In this video scientists discuss possible rates of sea level rise, storms and resulting damage, rising temperatures and melting ice, and their collective effects on ecosystems.

This is a extensive collection of maps, data, and tools that students can use to research drought and its impacts on agriculture, wildfires, water supply, vegetation, soil moisture, temperature and precipitation.

This high-resolution narrated video shows levels and movements of CO2 globally through the course of a year.

A collection of repeat photography of glaciers from the National Snow and Ice Data Center (NSIDC). The photos are taken years apart at or near the same location, and at the same time of year. These images illustrate how dramatically glacier positions can change even over a relatively short period in geological time: 60 to 100 years. Background essay and discussion questions are included.

This tool provides a summary of daily records broken in several weather parameters (temperature, precipitation, snow fall, snow depth), over various time intervals, in the US and globally.

This animation depicts global surface warming as simulated by NCAR's Community Climate System Model (CCSM) Version 3. It shows the temperature anomalies relative to the end of the 19th century, both over the entire globe and as a global average. The model shows the temporary cooling effects during 5 major volcanic eruptions and estimates future temperature trends based on different amounts of greenhouse gas emissions.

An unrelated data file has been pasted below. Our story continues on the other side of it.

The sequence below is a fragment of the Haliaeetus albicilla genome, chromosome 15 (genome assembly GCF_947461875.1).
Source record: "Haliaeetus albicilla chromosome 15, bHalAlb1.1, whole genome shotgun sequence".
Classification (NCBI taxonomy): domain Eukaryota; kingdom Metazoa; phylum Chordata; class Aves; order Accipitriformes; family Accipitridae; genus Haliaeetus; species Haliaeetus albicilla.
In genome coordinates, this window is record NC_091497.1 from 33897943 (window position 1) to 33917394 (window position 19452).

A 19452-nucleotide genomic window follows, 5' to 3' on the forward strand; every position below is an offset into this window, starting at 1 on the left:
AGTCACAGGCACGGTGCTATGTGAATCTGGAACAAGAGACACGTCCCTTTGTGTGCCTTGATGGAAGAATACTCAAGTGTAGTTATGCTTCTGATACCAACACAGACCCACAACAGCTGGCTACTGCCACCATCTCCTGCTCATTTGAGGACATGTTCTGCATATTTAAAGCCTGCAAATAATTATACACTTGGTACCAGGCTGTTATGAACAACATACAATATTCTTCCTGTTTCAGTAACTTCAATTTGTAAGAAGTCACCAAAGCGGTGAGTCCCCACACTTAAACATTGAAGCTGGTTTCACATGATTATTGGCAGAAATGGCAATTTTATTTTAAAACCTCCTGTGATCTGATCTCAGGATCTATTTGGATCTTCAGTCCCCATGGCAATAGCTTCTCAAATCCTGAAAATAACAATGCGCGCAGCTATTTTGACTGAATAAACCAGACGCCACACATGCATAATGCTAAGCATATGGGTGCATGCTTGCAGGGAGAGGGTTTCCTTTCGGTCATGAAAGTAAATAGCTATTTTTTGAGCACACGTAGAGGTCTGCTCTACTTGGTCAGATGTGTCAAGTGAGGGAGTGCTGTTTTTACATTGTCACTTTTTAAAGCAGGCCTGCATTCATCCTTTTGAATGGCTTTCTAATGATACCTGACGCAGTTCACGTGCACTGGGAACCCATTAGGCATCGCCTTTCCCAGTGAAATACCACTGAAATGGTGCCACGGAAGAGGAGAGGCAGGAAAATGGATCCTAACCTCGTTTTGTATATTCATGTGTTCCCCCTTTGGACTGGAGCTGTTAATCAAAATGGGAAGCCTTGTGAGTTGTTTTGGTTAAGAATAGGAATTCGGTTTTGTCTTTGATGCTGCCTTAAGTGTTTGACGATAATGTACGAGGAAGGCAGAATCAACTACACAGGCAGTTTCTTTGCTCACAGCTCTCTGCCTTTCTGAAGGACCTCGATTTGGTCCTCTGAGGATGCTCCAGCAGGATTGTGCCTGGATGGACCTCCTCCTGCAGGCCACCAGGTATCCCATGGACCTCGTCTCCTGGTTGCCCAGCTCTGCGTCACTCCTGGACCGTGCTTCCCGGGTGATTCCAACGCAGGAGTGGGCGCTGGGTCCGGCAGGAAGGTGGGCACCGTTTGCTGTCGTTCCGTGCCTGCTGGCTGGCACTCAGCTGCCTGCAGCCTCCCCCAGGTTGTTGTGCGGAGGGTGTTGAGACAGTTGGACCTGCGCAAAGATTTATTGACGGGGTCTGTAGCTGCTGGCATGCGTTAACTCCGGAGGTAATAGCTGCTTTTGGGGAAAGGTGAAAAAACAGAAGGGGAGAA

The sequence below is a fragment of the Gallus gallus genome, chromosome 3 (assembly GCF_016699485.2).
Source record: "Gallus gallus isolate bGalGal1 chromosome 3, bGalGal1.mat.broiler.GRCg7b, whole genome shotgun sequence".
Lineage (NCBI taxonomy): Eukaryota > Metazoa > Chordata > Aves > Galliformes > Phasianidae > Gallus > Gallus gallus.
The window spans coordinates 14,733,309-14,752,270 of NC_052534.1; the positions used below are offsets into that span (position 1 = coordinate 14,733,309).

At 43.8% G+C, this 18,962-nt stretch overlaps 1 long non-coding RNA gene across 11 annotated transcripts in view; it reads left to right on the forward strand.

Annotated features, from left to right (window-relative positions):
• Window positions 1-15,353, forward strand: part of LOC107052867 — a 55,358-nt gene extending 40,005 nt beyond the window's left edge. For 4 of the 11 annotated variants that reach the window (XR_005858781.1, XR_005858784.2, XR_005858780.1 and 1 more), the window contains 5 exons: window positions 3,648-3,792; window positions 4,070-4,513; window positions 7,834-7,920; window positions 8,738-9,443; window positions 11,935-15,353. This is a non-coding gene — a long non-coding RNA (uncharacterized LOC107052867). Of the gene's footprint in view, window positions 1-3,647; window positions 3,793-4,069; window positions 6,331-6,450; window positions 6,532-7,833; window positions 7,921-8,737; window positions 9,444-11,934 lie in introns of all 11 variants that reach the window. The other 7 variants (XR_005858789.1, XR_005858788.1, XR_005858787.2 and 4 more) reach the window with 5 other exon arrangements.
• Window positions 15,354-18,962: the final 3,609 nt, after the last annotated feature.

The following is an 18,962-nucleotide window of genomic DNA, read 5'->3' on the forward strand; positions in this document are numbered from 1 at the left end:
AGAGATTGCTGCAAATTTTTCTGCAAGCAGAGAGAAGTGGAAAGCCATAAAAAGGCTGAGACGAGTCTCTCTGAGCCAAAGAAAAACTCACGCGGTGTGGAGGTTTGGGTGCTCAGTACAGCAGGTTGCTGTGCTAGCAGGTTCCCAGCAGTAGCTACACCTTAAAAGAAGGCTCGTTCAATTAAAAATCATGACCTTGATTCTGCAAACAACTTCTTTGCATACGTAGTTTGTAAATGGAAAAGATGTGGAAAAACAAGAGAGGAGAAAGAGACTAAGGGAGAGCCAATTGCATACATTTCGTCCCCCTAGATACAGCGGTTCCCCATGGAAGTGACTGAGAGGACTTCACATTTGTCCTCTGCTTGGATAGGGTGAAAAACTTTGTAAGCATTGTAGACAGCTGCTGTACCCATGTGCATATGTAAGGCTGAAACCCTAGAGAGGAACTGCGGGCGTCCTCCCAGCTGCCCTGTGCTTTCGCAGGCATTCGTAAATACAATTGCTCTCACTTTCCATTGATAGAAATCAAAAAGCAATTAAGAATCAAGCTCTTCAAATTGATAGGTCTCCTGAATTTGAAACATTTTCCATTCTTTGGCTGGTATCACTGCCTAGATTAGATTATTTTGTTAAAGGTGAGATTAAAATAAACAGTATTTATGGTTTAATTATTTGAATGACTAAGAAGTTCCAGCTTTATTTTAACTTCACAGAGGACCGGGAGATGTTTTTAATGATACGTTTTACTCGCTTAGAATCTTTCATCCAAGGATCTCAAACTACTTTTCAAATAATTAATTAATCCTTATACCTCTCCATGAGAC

This site provides a useful set of graphical representations of mean temperature change in different land/ocean surfaces over the past 120+ years.

Using US Drought Monitor data and its classification system, this interactive tool tracks drought in the continental US by county, from 2000 to the present.

This video describes the joint NASA-JAXA GPM (Global Precipitation Measurement) satellite mission and why it is necessary for monitoring precipitation around the Earth. It also discusses the science around issues of having too much or too little precipitation such as landslides and drought. It emphasizes the need for data to fill in gaps, and why data and being able to predict natural disasters is so valuable.

Resource Watch features hundreds of data sets all in one place on the state of the planet's resources and citizens. Users can visualize challenges facing people and the planet, from climate change to poverty, water risk to state instability, air pollution to human migration.

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